Saturday, April 9, 2016

Ukraine at the Hinge Point of a Struggle for Europe's Soul



Two years ago Timothy D. Snyder gave a talk at the National University in Kiev about the strong bonds between Ukrainian and European history. In important ways, said Snyder, Ukraine has been a hinge point in European history: between Western Christianity and Eastern Orthodox Christianity, between empire and nation state, between capitalism and communism, between Nazi and Stalinist designs on Europe, and now, between Brussels's European Union project and Moscow's Eurasian project. "The past is not over, it's not even past...." says Snyder quoting Faulkner. What's happening today in Ukraine is supremely important not only for the immediate history of Ukraine, but for the history of Europe in the 21st century. We should be paying attention.

Snyder teaches history at Yale, he has written many books on the region, and he is a dynamic and captivating speaker. If you find his talk above worthwhile, there's good news: a lot of his lectures can be found online.  He's a great stairmaster companion.

A Vast Right Wing Conspiracy?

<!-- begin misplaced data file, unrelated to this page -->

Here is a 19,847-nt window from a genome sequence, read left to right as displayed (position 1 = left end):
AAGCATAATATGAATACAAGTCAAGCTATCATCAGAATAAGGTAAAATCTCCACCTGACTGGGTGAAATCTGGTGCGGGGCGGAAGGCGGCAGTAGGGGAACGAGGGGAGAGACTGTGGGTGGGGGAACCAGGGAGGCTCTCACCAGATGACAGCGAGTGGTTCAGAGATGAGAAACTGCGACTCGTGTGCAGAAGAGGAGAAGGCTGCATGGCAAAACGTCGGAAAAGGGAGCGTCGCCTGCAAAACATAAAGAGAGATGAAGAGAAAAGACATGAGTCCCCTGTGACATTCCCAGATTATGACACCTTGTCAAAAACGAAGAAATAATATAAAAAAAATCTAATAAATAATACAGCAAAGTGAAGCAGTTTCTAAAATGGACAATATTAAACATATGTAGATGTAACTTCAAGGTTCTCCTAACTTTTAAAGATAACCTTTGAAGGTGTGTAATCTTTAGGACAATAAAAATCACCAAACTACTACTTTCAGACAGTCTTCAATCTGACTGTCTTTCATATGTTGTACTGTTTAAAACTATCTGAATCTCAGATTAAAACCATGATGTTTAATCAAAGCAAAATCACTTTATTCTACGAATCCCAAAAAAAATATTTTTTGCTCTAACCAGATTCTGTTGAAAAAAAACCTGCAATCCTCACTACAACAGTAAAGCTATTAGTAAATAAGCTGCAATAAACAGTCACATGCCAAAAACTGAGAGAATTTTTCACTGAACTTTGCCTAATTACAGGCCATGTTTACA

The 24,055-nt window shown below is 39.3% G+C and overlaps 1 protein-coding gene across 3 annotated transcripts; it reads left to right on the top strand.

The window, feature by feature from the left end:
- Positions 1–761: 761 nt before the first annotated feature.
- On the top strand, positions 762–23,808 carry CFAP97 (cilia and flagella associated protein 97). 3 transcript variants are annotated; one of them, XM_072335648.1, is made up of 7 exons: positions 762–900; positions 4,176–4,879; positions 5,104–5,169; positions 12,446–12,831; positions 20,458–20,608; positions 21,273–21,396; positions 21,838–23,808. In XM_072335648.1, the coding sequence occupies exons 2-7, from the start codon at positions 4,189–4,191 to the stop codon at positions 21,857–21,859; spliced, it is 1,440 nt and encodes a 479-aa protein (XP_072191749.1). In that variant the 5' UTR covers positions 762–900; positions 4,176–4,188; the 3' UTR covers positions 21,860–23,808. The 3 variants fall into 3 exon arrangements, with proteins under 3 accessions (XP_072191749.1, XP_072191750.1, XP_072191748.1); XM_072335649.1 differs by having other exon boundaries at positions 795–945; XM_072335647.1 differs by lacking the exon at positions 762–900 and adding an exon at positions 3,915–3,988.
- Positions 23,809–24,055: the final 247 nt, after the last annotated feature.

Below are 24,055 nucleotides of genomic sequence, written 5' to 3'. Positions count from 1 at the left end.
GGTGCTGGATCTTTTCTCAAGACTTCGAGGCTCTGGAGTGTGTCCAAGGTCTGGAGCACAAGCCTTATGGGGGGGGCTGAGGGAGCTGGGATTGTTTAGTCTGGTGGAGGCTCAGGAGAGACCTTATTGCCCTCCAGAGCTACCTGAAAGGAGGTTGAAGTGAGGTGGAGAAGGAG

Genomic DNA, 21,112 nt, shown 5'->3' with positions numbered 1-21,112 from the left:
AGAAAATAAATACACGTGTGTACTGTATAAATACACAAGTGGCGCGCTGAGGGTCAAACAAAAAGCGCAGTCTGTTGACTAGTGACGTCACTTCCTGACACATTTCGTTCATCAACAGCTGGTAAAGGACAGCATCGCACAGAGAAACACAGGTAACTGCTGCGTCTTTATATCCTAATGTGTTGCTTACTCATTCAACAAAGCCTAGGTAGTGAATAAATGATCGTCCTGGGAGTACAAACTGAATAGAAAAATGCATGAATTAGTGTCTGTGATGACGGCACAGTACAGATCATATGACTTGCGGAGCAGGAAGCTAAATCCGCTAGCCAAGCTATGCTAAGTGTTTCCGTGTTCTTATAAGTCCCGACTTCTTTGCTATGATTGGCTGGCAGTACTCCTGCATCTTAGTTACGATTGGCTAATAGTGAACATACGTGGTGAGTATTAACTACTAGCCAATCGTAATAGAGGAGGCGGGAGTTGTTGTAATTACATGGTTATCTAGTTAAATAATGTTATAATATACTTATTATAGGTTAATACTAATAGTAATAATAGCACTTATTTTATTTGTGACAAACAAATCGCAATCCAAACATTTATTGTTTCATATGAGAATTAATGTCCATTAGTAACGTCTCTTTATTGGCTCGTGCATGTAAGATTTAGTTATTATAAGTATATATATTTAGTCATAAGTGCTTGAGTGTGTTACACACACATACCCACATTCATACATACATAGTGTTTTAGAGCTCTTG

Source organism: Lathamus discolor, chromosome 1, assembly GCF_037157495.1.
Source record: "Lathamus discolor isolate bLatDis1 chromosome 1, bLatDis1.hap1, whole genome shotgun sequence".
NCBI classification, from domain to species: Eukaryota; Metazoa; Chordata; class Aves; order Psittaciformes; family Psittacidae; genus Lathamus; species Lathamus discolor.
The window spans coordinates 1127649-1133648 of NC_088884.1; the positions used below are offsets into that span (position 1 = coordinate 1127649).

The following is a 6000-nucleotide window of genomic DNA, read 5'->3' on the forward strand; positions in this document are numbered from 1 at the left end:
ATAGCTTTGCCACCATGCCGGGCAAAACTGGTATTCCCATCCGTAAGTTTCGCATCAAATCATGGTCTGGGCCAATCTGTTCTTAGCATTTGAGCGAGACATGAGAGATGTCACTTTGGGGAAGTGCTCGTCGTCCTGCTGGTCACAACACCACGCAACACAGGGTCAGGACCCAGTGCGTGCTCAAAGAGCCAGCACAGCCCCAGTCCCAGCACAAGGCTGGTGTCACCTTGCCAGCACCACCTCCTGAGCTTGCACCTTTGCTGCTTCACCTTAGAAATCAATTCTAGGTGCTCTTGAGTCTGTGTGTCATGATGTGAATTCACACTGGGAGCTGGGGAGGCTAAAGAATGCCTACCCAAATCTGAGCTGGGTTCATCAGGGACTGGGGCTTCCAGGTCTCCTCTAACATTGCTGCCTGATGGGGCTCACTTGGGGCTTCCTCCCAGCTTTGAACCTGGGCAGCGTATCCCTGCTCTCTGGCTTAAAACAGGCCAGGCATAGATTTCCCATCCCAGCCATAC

Russia is undermining Ukraine's efforts to liberalize, become more European, less corrupt, says Snyder. It is doing so directly through its seizure of Crimea and its invasion of Eastern Ukraine, but also with propaganda painting Ukraine's leaders as European enemies of Russian Orthodox values.  They have loose morals, they are gay-lovers, say Putin's propagandists. This propaganda, of course, explicitly opposes European tolerance of essential human freedoms and civil rights. For the first time since the fall of the Soviet Union, says Snyder, Europe has an enemy at its gates that wants to destroy the European project. Considering the European project is only half built, it's a critical time.

While portraying the new Ukrainian leaders as too much like Enlightenment Europeans on the one hand (decadent gay-loving libertines), Russian propaganda contradictorily paints the new EU-looking Ukrainian leaders as "fascists."  These are fascist Europeans, says Russian propaganda: remember the ravages of World War II in Ukraine! Ukraine's new leaders are portrayed as both "too good" Europeans (carrying forward human values, civil rights, and other decadent  Enlightenment values), and as "bad" Europeans: fascists!

Like propagandists everywhere, Russia is not troubled by the contradiction. We should be.

Snyder reminds us of the pact between Stalin and Hitler (Molotov-Ribbentrop pact 1939-1941). Stalin was strongly opposed to Fascism in his rhetoric--but this didn't lead to opposing actual fascists. Stalin's goal was that by entering into a non-aggression pact with Hitler, World War II would be a war between Germany-France-Britain. It would weaken these powers and hasten the end-stages of capitalism and lead to the triumph of the East.

Like Stalin in his day, Putin's incoherent propagandists manifest a coherent project: bring down the EU and replace it with a rival Eurasian project.